I’ve replicated the following academic paper from my favourite journal;

• Title: Nonlinear support vector machines can systematically identify stocks with high and low future returns

• Authors: Ramon Huerta, Fernando Corbacho, and Charles Elkan

• Journal: Algorithmic Finance (2013) 45-58 45, DOI 10.3233/AF-13016, IOS Press,

http://algorithmicfinance.org/2-1/pp45-58/

**Summary**

The authors explore if there are features in accounting data and in historical price information that can help predict the stock price changes of companies.

The original source data was from the **CRSP**(Center for Research in Security Prices)/**Compustat **merged database (**CCM**); 7 technical features are calculated from CRSP and 44 fundamental features are obtained from Compustat.

All U.S. stocks between 1981 and 2011 are used.

**Support Vector Machines** (SVM) is used as the classifier technique to help predict the future direction of the stock price returns. A distinct contribution by the authors is the selection of hyper-parameters of the SVM model by a type of **reinforcement learning**.

Stocks that do not seem to have strong correlations with the technical and fundamental features are removed from the training data set. This leads to a significant reduction in computational time without hindering the predictive power of the model.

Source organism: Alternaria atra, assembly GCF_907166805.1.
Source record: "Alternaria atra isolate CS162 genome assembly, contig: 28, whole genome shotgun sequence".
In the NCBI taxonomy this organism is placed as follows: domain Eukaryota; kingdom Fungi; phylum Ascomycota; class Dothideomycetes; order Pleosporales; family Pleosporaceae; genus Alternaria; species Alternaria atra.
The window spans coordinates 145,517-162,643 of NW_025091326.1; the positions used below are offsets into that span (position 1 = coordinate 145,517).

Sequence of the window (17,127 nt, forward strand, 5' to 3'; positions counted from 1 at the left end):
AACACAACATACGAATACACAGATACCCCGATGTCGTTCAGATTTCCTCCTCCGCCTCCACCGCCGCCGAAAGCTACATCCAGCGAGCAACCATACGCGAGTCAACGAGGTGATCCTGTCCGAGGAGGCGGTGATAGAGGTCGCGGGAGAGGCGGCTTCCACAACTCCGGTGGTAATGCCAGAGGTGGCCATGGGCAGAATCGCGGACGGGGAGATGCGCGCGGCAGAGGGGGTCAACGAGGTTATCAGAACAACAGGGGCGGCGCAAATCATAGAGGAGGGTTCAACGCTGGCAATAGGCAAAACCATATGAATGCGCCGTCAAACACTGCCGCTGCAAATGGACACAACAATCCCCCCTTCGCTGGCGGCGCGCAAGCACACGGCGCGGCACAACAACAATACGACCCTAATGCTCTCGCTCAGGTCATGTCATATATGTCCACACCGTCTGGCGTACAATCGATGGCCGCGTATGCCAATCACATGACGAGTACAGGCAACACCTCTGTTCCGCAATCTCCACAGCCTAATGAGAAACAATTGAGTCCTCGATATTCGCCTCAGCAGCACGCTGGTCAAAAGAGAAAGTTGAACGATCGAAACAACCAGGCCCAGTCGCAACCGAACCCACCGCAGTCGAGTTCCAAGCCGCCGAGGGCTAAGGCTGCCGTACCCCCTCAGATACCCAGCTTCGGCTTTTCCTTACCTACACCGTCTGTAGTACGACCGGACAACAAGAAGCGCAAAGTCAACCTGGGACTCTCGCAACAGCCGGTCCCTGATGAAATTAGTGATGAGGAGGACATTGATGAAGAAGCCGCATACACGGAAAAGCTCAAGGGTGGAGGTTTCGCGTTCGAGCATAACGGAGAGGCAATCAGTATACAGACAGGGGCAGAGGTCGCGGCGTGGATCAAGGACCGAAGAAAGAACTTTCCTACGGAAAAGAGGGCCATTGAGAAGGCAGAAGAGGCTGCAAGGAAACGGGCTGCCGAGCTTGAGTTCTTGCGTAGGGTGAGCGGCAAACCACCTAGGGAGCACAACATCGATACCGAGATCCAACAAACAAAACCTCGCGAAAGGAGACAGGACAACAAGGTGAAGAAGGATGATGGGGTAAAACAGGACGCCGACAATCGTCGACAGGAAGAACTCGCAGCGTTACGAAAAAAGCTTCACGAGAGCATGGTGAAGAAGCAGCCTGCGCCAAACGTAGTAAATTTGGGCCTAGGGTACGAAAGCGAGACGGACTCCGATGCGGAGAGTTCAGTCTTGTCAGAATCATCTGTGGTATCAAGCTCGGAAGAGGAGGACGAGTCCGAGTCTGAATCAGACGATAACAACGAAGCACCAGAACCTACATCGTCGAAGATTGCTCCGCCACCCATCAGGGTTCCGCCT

When forming the tail sets that constitute the positive and negative classes of the training data, an ordered list of stocks with volatility-adjusted returns is created. The estimate of the volatility is an exponential moving average, using a type of absolute deviation calculation.

The fundamental features come from accounting data; Income Statements, Balance Sheets, Statement of Cash Flows (e.g. BV, EPS). Technical features were selected by the authors based on the following claims:

• Stocks with high (low) returns over periods of three to 12 months continue to have high (low) returns over subsequent three to 12 month periods.

• Volume is a way to characterize under-reactions and over-reactions in stock price changes.

• The number of n-day highs and n-day lows as suggested in prominent literature.

• The maximum of daily returns is considered an indicator of the interest for traders with few open positions.

• A proxy for the resistance level is used (i.e. the percentage difference from the closest peak in the past) because, at least psychologically, it can be an important factor for traders.